Thanks to this, tobacco was starting to be grown for household use by every commoner who could, from which to make their own snus.

Some of the larger tobacco farmers eventually started to produce their own commercial snus and in pace with the industrial revolution it didn’t take long until proper tobacco factories in various sizes emerged.

The majority of these factories were located in Swedish port cities, where they had the advantage of receiving the tobacco for production and then shipping the finished snus products to consumers. 

Swedish share certificate for the Swedish snus factory Victoria, dated 1906.

The use of Swedish Snus

Due to the growth of the consumer society, as an effect of the industrialisation and urbanisation, a majority of the Swedish population were getting dependent upon purchasing their everyday products in order to survive. Swedish snus was no exception to this changing course of time.

From having been able to grow your own tobacco for household use, making your own Swedish snus according to your own preference, you were now forced to buy your snus, either from any of the small snus or tobacco factories around town, at a tobacco grocer, or at the local tobacco shed. Generally you bought your loose Swedish snus by bulk weight.

Portion packed snus in pouches didn’t exist by then, but is a modern invention first introduced during the 1970’s. Back then, the loose Swedish snus was put into different sorts of paper packages, most commonly a a simple paper cone.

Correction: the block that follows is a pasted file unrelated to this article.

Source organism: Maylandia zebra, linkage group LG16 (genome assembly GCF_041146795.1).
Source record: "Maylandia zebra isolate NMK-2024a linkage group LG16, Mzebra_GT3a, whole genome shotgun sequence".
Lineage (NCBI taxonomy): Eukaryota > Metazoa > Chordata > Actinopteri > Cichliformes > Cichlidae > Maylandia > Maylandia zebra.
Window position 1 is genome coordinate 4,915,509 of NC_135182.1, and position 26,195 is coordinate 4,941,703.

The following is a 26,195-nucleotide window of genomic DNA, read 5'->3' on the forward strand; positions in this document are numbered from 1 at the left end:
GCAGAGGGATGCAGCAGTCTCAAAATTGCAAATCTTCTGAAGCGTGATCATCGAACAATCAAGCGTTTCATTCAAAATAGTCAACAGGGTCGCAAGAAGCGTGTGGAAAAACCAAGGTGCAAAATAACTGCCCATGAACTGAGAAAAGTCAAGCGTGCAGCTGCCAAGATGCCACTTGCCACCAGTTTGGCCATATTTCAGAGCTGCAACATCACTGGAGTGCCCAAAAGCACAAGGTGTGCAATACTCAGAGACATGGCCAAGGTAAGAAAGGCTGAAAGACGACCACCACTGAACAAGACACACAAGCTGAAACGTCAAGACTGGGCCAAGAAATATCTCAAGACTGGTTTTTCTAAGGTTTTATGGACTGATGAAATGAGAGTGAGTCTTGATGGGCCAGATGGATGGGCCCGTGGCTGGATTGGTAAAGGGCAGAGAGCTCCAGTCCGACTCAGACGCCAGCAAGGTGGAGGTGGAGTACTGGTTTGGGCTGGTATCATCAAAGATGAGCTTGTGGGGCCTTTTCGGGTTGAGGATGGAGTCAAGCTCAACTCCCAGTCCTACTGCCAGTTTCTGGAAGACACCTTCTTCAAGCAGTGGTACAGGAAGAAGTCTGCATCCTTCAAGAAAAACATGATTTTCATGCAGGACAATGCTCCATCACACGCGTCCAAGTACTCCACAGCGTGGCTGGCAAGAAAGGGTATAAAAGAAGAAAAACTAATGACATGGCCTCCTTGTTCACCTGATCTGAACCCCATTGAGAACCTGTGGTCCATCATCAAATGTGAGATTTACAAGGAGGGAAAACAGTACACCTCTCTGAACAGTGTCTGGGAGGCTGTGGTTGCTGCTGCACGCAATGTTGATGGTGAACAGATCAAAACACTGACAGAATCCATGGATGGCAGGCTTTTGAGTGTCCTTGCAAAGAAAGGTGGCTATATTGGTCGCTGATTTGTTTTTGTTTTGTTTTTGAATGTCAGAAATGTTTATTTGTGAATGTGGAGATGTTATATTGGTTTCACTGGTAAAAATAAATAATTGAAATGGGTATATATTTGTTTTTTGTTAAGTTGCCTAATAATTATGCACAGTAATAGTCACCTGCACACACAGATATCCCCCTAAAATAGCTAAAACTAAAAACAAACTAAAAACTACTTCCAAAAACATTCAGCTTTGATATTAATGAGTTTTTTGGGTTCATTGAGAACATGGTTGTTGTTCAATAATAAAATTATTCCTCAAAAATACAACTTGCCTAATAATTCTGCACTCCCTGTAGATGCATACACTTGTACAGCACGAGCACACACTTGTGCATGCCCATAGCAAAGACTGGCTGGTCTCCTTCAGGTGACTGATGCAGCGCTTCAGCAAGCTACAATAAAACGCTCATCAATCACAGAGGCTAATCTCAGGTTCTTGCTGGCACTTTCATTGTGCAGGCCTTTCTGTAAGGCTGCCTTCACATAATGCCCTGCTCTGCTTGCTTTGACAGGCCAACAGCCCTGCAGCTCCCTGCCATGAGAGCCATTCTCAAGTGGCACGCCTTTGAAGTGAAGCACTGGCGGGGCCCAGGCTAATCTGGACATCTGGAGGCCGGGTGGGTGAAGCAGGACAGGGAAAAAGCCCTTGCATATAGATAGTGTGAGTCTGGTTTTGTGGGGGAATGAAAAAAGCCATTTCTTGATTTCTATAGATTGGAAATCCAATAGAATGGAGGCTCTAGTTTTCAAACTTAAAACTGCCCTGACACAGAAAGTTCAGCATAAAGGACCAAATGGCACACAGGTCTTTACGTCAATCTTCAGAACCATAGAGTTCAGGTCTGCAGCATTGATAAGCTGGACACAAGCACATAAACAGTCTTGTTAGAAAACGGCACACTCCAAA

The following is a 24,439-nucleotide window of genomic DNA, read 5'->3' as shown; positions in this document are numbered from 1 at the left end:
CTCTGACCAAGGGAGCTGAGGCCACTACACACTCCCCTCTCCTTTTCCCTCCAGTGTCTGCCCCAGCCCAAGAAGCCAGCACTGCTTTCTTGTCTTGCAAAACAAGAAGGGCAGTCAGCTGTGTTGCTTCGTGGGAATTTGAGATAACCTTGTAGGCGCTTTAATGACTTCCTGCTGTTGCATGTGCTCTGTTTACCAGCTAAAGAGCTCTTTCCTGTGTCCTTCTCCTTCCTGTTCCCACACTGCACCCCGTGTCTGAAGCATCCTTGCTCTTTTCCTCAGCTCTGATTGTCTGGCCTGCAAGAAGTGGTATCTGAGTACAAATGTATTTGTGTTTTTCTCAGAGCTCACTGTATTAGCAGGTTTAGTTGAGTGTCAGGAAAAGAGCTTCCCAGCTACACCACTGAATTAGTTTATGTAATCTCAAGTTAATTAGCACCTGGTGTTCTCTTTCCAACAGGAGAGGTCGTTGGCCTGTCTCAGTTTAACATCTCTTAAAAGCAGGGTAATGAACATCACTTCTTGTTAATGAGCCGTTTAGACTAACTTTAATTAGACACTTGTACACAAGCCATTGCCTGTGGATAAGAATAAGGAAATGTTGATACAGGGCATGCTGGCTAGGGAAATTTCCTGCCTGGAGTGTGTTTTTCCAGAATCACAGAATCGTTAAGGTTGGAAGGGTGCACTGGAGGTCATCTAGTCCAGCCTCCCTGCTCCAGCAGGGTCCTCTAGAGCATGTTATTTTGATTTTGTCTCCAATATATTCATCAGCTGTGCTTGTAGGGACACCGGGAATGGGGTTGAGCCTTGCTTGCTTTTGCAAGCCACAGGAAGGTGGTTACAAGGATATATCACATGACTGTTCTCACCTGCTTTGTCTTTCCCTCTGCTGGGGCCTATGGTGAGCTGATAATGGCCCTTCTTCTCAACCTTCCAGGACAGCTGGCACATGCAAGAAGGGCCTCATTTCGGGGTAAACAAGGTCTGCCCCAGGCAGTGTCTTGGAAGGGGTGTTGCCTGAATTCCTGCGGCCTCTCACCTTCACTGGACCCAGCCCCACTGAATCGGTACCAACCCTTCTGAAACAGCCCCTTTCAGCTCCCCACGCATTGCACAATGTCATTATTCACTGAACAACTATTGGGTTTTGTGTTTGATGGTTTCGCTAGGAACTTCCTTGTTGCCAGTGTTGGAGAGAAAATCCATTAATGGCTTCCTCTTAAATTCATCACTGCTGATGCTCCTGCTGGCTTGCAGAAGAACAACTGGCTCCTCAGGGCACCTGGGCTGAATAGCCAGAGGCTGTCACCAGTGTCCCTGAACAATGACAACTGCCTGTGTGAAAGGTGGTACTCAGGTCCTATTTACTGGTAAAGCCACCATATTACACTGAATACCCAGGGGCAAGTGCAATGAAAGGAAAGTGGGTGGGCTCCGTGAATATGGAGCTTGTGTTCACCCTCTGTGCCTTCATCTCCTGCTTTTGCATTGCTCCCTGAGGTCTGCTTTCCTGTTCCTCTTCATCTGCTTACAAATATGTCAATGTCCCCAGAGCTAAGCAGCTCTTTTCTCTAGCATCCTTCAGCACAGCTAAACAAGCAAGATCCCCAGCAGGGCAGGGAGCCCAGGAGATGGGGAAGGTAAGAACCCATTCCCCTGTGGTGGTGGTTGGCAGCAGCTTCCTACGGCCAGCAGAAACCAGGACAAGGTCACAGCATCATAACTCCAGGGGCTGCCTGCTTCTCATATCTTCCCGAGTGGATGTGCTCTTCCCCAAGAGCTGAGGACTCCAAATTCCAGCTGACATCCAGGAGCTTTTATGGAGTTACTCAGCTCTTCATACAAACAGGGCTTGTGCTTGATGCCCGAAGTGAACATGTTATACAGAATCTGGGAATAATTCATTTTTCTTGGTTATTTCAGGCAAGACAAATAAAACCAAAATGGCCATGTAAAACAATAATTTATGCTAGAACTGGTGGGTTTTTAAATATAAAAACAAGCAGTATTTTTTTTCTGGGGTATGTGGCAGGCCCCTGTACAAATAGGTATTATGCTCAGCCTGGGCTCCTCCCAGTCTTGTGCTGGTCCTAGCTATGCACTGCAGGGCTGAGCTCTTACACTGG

You could also get your Swedish snus in a so called ‘Kardus’, a pre-prepared carton with specified weight and content. Pre-packed smaller boxes or containers of Swedish snus did also occur. These were mostly oval in shape and made from pressed and waxed parer. Ordinarily however, you had your own personal box and just filled it up with Swedish snus when needed, much like Swedsnus products today. 

Swedish snus boxes in silver from the 1700’s, foremost used by the nobility and the wealthy.

A box or container should preferably be personal and express something about the owner’s personality, profession or interests. To a certain extent there was also a social interplay connected to the use of Swedish snus, which with time came to reach above the social structures of society. It was both common practice and polite to introduce yourself or greet someone by passing forward your box to offer a ‘pinch’ of Swedish snus. 

No wonder then, the importance to present a nice looking or personal box. Those who could afford it often used a box made out of pewter, tin, silver, or in some cases even more noble materials. The ordinary man most commonly made his own box, mostly from simpler materials such as wood, but often with great care and attention to detail.